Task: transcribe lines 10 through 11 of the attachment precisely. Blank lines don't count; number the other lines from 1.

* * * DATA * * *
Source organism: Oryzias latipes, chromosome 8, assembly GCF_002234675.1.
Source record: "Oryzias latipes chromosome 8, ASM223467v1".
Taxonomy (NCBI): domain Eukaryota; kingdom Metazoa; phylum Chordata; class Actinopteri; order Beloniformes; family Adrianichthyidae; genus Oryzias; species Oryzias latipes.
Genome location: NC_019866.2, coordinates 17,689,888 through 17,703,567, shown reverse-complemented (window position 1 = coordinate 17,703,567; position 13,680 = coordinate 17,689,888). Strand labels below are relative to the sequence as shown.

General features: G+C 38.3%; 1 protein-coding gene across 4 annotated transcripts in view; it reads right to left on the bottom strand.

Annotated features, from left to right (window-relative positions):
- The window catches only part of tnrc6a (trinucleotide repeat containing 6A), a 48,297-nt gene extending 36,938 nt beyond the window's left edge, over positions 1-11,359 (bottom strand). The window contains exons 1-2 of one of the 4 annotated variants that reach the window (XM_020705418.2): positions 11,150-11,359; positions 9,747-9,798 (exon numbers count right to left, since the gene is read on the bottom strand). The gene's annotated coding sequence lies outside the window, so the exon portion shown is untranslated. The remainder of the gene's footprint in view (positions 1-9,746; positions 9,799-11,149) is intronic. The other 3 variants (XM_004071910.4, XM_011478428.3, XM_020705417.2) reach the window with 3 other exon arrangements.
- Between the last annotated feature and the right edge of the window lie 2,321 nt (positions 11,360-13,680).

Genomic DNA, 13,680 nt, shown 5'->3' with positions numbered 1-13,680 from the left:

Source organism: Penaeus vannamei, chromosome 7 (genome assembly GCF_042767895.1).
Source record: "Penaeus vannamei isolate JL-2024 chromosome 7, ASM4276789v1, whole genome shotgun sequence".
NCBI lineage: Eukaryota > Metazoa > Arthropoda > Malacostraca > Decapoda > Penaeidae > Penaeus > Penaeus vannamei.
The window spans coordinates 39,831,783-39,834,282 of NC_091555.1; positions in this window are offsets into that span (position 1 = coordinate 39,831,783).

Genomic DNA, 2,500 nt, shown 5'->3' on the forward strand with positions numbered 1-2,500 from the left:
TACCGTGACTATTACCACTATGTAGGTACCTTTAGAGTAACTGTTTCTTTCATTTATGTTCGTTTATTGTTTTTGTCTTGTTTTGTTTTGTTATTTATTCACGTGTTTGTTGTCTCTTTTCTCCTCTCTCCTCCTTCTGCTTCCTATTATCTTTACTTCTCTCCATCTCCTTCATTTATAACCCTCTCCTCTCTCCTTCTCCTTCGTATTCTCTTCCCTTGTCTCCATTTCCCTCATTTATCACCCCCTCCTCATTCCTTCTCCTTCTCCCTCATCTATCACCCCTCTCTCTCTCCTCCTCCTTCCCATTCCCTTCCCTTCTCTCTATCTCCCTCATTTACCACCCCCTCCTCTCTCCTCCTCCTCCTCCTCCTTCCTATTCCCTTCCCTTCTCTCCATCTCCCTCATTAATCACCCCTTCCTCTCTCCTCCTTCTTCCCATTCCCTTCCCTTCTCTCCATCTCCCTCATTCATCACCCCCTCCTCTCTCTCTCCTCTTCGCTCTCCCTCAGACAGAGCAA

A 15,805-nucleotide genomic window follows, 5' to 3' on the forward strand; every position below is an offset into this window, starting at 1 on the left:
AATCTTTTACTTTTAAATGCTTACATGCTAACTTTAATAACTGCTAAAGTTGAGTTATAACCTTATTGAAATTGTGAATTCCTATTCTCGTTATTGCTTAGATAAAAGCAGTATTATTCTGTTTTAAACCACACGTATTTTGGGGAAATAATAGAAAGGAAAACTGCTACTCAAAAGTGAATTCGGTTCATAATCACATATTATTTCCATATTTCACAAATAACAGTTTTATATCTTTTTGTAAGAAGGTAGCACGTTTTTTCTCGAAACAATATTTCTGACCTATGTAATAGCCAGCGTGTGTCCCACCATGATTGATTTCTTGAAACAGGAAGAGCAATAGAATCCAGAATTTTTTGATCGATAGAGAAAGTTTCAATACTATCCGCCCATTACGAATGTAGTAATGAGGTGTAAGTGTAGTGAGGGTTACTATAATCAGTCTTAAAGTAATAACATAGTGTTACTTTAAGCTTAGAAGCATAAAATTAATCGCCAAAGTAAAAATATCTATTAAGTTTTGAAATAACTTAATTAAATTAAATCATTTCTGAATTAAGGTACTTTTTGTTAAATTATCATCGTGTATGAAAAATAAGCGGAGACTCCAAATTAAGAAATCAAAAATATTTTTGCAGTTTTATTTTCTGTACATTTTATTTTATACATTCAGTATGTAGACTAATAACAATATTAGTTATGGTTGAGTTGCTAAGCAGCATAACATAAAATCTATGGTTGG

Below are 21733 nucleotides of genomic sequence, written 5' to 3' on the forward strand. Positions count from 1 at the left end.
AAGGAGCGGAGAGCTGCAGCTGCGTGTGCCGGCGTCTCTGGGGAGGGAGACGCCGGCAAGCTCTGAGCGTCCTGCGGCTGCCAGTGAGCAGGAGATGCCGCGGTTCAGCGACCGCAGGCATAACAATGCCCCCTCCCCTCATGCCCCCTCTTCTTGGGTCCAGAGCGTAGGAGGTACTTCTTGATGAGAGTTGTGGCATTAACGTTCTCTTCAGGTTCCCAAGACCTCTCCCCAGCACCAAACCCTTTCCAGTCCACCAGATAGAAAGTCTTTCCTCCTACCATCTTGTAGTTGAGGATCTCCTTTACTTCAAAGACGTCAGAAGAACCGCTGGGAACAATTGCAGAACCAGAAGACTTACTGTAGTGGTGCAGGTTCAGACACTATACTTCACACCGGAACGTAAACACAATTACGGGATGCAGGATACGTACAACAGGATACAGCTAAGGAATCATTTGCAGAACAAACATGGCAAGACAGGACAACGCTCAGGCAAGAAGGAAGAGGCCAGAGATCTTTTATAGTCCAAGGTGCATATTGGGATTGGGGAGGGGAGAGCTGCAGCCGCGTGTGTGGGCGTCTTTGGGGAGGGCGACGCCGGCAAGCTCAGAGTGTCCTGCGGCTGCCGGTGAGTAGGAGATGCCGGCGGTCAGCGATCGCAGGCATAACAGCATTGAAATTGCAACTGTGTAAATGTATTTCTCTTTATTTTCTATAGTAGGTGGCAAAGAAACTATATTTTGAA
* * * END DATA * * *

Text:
Source organism: Penaeus vannamei, chromosome 7 (genome assembly GCF_042767895.1).
Source record: "Penaeus vannamei isolate JL-2024 chromosome 7, ASM4276789v1, whole genome shotgun sequence".